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The Last Airbender

starring Noah Ringer, Dev Patel, Nicola Peltz, and Jackson Rathbone
written & directed by M. Night Shyamalan
Rated PG for fantasy action violence.
24%

“Water.  Earth.  Fire.  Air.  Long ago, the four nations lived together in harmony.  Then, everything changed when the Fire Nation attacked.  Only the Avatar, master of all four elements, could stop them.  But when the world needed him most, he vanished.  A hundred years passed and my brother and I discovered the new Avatar, an airbender named Aang.  And although his airbending skills are great, he has a lot to learn before he’s ready to save anyone.  But I believe Aang can save the world.”

This monologue, delivered by Katara of the Southern Water Tribe, begins every episode of the hit animated series, Avatar: The Last Airbender. In 61 half-hour episodes across three incredible seasons, Michael Dante DiMartino and Bryan Konietzko built up an amazing alternate world and a rich mythology, populated with well-developed, lovable characters. It only took M. Night Shyamalan 103 minutes to drive it all completely into the ground. Of course, no adaptation, no matter how bad, can ever do anything to ruin the original. But that may be hard to remember amidst the unbelievable awfulness of Shyamalan’s The Last Airbender.

It can’t be a coincidence that this film thinks the title character’s name rhymes with “wrong;” it’s just too appropriate. I can’t imagine why Shyamalan couldn’t even be bothered to make sure his actors knew how to pronounce things correctly (for instance, “Sew-ka”), but it’s endemic of his utter lack of respect for the material and inattention to detail. There has to be an element of carelessness behind the fact that a few of the characters pronounce the word “avatar” correctly, but most of them repeatedly say “aw-vatar.” But disrespect is the only way to explain the absence of Momo, Aang’s pet winged lemur. I say absence because, although a creature resembling Momo appears in one or two shots in the film, none of the non-CG characters seems to notice that he’s there, and he certainly doesn’t have a name.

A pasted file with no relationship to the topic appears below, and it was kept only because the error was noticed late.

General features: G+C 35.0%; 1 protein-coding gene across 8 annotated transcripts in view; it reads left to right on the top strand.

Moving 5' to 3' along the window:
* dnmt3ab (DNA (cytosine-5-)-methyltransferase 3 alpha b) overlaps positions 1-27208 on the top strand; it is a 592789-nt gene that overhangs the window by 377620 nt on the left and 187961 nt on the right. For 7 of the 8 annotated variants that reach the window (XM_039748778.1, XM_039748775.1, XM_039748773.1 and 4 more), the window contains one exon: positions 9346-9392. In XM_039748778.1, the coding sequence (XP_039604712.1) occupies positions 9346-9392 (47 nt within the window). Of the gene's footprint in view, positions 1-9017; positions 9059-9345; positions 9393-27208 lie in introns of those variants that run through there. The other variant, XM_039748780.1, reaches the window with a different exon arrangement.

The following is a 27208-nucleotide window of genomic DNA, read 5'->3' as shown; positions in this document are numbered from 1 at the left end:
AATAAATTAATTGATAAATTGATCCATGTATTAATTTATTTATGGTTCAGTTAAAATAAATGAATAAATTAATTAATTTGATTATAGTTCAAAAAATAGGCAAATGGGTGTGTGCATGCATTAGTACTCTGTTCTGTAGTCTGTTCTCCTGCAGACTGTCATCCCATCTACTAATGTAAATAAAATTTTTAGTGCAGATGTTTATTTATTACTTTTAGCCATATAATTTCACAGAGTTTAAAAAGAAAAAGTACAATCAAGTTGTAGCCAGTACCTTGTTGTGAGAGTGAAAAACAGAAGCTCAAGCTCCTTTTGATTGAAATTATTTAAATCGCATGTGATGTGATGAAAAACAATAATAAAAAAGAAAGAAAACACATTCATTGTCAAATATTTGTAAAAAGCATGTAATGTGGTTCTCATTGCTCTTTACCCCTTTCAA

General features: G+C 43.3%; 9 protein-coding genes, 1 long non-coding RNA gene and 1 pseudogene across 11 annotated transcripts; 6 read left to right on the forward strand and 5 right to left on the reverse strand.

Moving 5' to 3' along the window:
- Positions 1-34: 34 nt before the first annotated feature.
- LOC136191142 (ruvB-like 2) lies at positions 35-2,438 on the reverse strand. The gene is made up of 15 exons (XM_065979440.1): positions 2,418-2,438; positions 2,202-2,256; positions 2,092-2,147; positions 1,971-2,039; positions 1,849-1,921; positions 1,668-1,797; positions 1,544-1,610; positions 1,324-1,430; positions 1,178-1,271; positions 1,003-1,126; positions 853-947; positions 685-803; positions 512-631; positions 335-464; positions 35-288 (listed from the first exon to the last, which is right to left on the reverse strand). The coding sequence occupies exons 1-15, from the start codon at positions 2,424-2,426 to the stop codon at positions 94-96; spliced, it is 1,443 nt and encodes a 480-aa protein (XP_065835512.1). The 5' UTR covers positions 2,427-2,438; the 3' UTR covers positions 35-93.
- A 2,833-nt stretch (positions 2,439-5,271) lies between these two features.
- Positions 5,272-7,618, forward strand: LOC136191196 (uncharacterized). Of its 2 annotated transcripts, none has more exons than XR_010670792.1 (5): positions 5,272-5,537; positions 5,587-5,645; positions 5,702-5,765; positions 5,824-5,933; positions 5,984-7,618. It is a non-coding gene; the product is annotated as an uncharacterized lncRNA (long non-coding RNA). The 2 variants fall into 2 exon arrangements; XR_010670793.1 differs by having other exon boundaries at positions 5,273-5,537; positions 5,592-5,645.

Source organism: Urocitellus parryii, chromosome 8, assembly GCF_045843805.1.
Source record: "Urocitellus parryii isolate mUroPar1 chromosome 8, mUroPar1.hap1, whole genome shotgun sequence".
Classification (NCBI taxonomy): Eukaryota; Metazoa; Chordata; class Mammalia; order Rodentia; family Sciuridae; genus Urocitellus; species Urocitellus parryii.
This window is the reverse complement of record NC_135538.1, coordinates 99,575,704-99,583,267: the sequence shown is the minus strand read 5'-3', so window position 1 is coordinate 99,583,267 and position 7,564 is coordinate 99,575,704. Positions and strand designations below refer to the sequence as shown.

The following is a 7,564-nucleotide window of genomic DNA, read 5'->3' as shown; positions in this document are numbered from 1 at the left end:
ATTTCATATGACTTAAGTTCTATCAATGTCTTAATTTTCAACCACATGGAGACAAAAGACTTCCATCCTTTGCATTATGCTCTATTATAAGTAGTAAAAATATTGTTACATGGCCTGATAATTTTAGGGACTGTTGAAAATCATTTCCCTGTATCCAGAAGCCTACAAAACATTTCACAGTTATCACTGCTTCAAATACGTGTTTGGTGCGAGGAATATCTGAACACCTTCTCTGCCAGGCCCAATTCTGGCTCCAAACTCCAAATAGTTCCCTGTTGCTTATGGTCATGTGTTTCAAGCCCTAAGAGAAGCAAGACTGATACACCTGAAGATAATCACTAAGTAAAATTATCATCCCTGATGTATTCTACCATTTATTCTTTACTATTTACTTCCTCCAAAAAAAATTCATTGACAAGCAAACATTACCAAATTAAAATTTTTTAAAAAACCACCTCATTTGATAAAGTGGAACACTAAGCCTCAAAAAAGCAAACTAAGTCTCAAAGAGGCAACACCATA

Then again, the characters who are on-screen don’t fare much better. The short-tempered firebender Prince Zuko (Patel) is supposed to be scowling all of the time, but it’s not nearly as noticeable when no one else so much as cracks a smile through the entire movie. So much of the show’s charm is predicated on its humor and sense of fun, but the kids in The Last Airbender have no sense of humor and no charisma. Aang (Ringer), defined in the show by his child-like mischievousness and perpetual grin, is unremittingly grim here (when he isn’t just confused). Sokka (Rathbone) spends most of the film looking as though his eyes are about to pop out of his head from the strain of holding any and all displays of emotion in check. And Katara (Peltz), the emotional center of the series, just looks like she’s always on the point of crying.